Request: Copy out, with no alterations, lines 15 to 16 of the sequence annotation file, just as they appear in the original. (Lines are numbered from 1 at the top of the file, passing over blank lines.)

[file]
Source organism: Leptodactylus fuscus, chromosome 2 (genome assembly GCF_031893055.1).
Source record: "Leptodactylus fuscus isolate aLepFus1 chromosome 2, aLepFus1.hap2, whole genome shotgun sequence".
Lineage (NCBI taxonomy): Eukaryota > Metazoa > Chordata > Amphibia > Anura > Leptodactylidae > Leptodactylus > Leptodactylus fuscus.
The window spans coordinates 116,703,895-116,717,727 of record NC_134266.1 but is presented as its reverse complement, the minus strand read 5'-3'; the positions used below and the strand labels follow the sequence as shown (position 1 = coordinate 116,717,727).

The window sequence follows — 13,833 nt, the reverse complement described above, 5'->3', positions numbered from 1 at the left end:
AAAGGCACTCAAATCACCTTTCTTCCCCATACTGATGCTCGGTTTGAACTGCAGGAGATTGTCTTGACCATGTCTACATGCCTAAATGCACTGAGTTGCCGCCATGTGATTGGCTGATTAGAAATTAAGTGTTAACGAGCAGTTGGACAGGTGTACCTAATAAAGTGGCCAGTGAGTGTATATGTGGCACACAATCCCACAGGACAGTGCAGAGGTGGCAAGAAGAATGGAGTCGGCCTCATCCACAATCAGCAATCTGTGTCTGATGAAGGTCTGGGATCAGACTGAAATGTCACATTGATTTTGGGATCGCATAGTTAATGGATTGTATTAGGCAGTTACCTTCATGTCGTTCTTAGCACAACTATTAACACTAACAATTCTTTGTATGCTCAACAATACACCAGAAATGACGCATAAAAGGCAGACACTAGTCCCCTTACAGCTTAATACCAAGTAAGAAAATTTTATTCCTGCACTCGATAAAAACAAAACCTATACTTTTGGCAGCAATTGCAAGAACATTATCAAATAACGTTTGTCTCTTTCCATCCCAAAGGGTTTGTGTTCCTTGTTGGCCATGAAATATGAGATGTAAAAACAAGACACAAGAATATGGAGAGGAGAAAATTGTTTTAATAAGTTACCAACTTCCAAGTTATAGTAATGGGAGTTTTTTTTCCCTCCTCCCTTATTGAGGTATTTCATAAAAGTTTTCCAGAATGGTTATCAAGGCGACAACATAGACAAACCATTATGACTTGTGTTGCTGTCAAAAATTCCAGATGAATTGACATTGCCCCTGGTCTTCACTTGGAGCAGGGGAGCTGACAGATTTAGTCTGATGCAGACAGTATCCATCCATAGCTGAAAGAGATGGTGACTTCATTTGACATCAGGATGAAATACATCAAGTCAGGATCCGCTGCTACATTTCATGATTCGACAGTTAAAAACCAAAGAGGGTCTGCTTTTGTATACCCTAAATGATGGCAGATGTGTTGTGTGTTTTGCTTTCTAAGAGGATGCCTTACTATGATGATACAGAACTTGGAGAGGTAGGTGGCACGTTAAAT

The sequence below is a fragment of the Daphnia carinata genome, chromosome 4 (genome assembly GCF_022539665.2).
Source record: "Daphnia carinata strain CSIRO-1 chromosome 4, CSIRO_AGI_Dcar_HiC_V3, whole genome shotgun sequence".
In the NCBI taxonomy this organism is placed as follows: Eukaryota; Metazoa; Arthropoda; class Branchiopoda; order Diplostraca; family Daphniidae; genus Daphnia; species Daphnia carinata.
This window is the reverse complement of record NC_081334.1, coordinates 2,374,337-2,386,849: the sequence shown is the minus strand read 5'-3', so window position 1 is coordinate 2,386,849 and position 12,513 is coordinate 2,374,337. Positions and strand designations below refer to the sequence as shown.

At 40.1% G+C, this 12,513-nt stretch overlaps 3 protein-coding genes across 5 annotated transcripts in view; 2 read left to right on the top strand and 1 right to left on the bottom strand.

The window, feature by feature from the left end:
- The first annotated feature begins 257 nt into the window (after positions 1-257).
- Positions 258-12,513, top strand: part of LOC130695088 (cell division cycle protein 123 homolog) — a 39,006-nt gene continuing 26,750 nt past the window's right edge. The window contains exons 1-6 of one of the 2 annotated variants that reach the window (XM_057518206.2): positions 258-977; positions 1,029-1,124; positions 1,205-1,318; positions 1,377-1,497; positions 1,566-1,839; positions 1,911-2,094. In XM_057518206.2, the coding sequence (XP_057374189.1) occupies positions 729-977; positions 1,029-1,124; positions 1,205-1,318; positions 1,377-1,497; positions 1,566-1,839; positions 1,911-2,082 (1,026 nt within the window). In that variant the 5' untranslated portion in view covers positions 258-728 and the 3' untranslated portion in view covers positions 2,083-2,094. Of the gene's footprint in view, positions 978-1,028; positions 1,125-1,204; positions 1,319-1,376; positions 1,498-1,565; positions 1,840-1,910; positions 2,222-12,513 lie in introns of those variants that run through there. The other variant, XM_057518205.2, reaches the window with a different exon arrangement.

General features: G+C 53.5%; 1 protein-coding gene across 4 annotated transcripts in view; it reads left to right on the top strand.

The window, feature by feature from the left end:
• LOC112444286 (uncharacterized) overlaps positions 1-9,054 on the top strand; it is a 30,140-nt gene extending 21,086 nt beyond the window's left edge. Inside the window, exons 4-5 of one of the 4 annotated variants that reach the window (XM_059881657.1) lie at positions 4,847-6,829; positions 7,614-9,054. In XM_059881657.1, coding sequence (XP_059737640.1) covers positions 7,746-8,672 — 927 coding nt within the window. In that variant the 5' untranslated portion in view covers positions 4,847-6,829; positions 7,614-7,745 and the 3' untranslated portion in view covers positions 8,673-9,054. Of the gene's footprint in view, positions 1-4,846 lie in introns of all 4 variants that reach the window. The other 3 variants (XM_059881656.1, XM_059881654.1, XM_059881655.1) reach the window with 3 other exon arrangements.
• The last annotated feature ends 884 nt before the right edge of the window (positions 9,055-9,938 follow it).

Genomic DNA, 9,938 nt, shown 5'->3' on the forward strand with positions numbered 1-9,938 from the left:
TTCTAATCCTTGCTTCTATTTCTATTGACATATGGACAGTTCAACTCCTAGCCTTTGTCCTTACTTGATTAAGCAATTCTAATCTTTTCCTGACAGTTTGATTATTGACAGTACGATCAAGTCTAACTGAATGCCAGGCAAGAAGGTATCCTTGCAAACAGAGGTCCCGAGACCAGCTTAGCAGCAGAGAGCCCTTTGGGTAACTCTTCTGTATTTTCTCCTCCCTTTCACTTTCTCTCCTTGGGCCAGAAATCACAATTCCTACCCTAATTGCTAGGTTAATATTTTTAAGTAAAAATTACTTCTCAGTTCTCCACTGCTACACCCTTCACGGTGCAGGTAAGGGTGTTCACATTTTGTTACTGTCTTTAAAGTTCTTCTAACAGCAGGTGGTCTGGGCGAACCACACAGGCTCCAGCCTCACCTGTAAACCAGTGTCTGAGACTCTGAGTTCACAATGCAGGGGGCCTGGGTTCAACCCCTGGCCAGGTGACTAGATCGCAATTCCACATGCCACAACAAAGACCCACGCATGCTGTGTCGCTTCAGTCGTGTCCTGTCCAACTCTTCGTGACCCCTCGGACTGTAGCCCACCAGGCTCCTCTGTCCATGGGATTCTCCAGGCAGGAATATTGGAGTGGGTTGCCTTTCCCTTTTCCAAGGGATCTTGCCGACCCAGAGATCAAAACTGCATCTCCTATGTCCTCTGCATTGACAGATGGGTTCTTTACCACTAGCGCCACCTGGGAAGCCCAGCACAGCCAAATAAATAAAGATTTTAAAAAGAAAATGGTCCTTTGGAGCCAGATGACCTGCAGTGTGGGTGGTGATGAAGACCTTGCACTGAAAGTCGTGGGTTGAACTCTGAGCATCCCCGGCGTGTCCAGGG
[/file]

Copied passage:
General features: G+C 53.5%; 1 protein-coding gene across 4 annotated transcripts in view; it reads left to right on the top strand.

The window, feature by feature from the left end: